Special care is needed when procuring end-of-life components. If the need for those components is not carefully estimated, manufacturers can be in a situation of there being no more supply to meet demand or ordering more units than necessary and having difficulties returning or selling them.

Also, components need to be certified that they come from reliable, legal sources and that their quality is thoroughly inspected to protect the final product and users.

Keeping a large inventory increases financial costs

Every manufacturer or integrator knows about the substantial financial cost of maintaining a large stock of unsold goods or components.

Balancing between sufficient inventory and liquidity is a very complicated exercise. OEMs need their stock to manufacture products and convert it to sales quickly. Inaccurate forecasts, parts on allocation, and slow logistics slow down the chain.

Furthermore, accounting regulations in many countries require that unsold inventory on hand at retail partners is still counted as the vendor’s own inventory because it can be returned at any point by the retailer. That affects quarterly reports and stock performance

Most retailers and local distributors require the vendor to provide inventory insurance policies such as stock rotation—wherein they can exchange unsold SKUs for others—and price protection in case there is a new, lower price for existing inventory.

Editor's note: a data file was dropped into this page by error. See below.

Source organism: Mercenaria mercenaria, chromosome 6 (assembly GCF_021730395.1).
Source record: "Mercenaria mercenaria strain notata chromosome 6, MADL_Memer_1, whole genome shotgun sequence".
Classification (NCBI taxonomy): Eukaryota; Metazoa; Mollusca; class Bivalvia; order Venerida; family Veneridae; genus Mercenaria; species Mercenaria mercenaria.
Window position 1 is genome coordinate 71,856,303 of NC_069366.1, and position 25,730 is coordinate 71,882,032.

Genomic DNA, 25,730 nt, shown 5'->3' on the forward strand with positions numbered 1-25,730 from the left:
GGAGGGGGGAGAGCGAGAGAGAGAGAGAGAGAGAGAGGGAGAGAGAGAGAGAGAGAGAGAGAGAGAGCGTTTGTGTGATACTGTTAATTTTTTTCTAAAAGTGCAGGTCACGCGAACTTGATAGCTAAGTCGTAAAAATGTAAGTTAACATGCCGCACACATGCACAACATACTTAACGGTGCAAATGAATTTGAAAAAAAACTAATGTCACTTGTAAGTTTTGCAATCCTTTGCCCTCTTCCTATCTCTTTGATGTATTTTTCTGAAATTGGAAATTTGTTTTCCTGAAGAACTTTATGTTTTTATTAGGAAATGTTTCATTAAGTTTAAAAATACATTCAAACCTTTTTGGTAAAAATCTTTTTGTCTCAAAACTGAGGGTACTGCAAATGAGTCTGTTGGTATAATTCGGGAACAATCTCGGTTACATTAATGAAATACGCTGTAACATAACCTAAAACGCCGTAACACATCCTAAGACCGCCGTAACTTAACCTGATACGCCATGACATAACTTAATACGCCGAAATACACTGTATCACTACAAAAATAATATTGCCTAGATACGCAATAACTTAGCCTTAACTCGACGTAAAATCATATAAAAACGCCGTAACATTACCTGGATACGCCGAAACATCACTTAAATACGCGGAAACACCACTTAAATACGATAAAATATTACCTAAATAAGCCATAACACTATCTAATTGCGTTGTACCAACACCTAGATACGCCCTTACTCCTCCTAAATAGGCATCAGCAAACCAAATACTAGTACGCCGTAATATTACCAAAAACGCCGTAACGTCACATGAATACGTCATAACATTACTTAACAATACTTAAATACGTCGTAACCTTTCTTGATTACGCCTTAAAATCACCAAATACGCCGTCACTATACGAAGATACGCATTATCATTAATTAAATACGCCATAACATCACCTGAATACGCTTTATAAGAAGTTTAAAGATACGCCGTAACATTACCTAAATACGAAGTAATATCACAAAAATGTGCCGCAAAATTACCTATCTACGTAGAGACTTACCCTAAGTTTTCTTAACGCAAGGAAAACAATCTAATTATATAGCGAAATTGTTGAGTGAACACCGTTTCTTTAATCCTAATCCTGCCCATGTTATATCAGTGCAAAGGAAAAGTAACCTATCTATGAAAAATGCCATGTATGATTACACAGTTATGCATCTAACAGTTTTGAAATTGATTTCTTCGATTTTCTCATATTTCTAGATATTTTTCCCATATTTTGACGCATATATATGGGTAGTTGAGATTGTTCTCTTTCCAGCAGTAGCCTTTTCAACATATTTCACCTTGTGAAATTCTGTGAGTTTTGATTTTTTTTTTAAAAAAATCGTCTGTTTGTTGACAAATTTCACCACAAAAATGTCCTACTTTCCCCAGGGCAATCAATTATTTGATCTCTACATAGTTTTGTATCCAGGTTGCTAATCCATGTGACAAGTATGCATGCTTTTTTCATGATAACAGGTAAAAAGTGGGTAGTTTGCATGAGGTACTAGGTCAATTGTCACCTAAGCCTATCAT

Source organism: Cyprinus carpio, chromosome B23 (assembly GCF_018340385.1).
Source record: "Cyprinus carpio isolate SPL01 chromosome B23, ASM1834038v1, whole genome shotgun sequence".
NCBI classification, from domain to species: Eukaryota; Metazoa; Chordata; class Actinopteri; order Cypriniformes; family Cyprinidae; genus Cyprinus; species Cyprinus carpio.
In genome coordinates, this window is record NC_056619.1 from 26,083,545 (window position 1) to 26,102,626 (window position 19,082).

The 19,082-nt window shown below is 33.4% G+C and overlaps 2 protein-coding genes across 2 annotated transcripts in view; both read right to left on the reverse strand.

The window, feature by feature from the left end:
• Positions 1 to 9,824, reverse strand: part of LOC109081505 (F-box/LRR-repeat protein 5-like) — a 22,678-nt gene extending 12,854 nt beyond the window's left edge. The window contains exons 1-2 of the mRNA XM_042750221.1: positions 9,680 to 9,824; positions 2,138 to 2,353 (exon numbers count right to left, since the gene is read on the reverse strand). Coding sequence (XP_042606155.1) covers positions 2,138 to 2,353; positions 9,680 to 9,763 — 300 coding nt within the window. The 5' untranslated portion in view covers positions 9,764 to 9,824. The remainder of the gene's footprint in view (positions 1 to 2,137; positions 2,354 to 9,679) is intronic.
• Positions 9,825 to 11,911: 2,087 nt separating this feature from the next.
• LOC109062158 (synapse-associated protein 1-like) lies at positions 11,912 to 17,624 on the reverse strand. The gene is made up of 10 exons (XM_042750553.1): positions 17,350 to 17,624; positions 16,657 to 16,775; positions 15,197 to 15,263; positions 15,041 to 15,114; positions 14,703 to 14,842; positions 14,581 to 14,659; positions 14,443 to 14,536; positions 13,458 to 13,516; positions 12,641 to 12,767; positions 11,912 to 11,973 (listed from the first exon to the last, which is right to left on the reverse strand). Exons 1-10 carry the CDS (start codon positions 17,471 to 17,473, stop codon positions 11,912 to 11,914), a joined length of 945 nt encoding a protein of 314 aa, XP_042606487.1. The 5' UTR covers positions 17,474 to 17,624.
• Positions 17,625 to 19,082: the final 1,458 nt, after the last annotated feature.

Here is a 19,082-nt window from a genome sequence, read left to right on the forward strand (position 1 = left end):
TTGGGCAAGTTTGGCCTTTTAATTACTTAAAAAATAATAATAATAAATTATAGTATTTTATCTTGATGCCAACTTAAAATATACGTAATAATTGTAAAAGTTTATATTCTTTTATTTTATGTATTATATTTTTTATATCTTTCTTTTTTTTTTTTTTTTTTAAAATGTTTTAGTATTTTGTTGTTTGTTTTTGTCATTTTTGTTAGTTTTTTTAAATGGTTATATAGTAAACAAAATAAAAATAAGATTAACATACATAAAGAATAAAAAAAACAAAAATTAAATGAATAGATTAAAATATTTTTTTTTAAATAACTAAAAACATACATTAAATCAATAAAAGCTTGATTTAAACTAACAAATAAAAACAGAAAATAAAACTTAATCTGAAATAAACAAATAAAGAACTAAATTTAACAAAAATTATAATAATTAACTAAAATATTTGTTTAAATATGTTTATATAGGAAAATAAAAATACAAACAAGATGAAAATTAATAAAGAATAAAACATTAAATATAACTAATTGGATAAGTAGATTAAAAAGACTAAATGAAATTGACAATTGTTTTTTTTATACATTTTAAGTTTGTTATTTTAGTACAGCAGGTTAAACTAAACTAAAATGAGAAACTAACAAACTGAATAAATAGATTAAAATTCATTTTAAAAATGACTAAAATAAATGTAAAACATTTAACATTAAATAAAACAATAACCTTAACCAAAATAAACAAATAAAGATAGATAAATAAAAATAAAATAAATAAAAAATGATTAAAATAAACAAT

Some manufacturers consider the rotation of stock to be essential to maintaining a positive public image, especially when launching a new model.

Obviously, if a large inventory of an existing model is still unsold on-premises or in the channel, the cost of rotation of those units to replace them with the new model could be enormous.

Arrow can help manage your inventory and supply chain

As a global organization maintaining an inventory of millions of components and final products, Arrow has unmatched experience in supply chain and inventory management.

Arrow can help in planning your inventory needs from components for production to supply chain and logistics for your final products. Using order automation, Arrow can optimize the forecast of your production needs and place orders for the needed components in advance to ensure on-time production.

Arrow’s landed-cost optimization services help manage logistics and orders to optimize the cost of transport and delivery and to secure economies of scale.

Additionally, when moving products in international markets, bonded, duty-free warehousing can be provided to reduce the cost of inventory until it is necessary to release it.

Arrow has primary distribution centers and warehouses strategically located to service all major continents.  With a strategic network of transportation and trade compliance partners, we can manage inventory in very close proximity to your end-customers, including last-mile logistics.

Interested in learning more?

For more information on this topic, or to get in touch with engineering specialist who can help answer any questions you might have, head to


[1] “The Amazon stat long kept under wraps is revealed” 18 Apr. 2018, Accessed 6 Dec. 2018.

[2] “Does USPS really deliver packages on Sundays? – General Selling ….”

[3] “Samsung Electronics Q2 misses forecast as smartphone worries deepen.”